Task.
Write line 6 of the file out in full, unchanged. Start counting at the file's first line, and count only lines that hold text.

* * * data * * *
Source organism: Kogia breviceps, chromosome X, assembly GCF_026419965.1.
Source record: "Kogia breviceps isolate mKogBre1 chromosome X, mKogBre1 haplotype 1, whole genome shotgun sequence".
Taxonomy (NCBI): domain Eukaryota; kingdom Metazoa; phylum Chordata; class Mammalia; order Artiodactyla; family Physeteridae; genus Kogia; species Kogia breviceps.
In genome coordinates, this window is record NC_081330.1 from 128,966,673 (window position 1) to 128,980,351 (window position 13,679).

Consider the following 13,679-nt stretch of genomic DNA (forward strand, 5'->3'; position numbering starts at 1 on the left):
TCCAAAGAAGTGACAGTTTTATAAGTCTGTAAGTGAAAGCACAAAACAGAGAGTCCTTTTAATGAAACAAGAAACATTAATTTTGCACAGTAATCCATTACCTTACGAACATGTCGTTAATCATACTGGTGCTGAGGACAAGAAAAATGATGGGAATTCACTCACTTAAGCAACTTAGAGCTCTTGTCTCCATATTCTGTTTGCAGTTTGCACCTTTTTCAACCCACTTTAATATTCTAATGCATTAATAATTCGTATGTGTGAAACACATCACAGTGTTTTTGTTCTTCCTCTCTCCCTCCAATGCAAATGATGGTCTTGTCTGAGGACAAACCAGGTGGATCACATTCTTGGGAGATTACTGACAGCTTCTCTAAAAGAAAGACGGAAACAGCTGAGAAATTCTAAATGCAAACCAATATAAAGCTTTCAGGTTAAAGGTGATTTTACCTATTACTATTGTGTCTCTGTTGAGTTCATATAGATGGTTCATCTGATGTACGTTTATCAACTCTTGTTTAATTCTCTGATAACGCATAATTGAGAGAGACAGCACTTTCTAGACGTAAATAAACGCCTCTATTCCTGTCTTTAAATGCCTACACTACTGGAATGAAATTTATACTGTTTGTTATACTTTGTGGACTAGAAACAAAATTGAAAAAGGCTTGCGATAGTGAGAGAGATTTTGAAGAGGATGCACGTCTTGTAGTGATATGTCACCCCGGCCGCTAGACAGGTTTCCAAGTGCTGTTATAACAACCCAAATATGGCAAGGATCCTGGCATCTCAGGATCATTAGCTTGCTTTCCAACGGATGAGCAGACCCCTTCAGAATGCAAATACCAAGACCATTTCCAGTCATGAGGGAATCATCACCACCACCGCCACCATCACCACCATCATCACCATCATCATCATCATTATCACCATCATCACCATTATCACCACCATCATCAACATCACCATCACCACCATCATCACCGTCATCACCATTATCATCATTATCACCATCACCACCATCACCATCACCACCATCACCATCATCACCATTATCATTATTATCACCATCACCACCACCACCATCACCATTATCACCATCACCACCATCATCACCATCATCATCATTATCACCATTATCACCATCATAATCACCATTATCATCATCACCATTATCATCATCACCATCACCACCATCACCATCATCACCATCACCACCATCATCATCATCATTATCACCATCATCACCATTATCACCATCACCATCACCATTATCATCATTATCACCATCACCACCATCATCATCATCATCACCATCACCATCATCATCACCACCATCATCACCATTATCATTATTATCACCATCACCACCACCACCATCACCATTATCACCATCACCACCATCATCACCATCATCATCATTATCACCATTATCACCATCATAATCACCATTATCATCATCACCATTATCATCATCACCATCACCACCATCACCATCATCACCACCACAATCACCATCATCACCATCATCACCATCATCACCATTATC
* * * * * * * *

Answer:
TCCAAAGAAGTGACAGTTTTATAAGTCTGTAAGTGAAAGCACAAAACAGAGAGTCCTTTTAATGAAACAAGAAACATTAATTTTGCACAGTAATCCATTACCTTACGAACATGTCGTTAATCATACTGGTGCTGAGGACAAGAAAAATGATGGGAATTCACTCACTTAAGCAACTTAGAGCTCTTGTCTCCATATTCTGTTTGCAGTTTGCACCTTTTTCAACCCACTTTAATATTCTAATGCATTAATAATTCGTATGTGTGAAACACATCACAGTGTTTTTGTTCTTCCTCTCTCCCTCCAATGCAAATGATGGTCTTGTCTGAGGACAAACCAGGTGGATCACATTCTTGGGAGATTACTGACAGCTTCTCTAAAAGAAAGACGGAAACAGCTGAGAAATTCTAAATGCAAACCAATATAAAGCTTTCAGGTTAAAGGTGATTTTACCTATTACTATTGTGTCTCTGTTGAGTTCATATAGATGGTTCATCTGATGTACGTTTATCAACTCTTGTTTAATTCTCTGATAACGCATAATTGAGAGAGACAGCACTTTCTAGACGTAAATAAACGCCTCTATTCCTGTCTTTAAATGCCTACACTACTGGAATGAAATTTATACTGTTTGTTATACTTTGTGGACTAGAAACAAAATTGAAAAAGGCTTGCGATAGTGAGAGAGATTTTGAAGAGGATGCACGTCTTGTAGTGATATGTCACCCCGGCCGCTAGACAGGTTTCCAAGTGCTGTTATAACAACCCAAATATGGCAAGGATCCTGGCATCTCAGGATCATTAGCTTGCTTTCCAACGGATGAGCAGACCCCTTCAGAATGCAAATACCAAGACCATTTCCAGTCATGAGGGAATCATCACCACCACCGCCACCATCACCACCATCATCACCATCATCATCATCATTATCACCATCATCACCATTATCACCACCATCATCAACATCACCATCACCACCATCATCACCGTCATCACCATTATCATCATTATCACCATCACCACCATCACCATCACCACCATCACCATCATCACCATTATCATTATTATCACCATCACCACCACCACCATCACCATTATCACCATCACCACCATCATCACCATCATCATCATTATCACCATTATCACCATCATAATCACCATTATCATCATCACCATTATCATCATCACCATCACCACCATCACCATCATCACCATCACCACCATCATCATCATCATTATCACCATCATCACCATTATCACCATCACCATCACCATTATCATCATTATCACCATCACCACCATCATCATCATCATCACCATCACCATCATCATCACCACCATCATCACCATTATCATTATTATCACCATCACCACCACCACCATCACCATTATCACCATCACCACCATCATCACCATCATCATCATTATCACCATTATCACCATCATAATCACCATTATCATCATCACCATTATCATCATCACCATCACCACCATCACCATCATCACCACCACAATCACCATCATCACCATCATCACCATCATCACCATTATC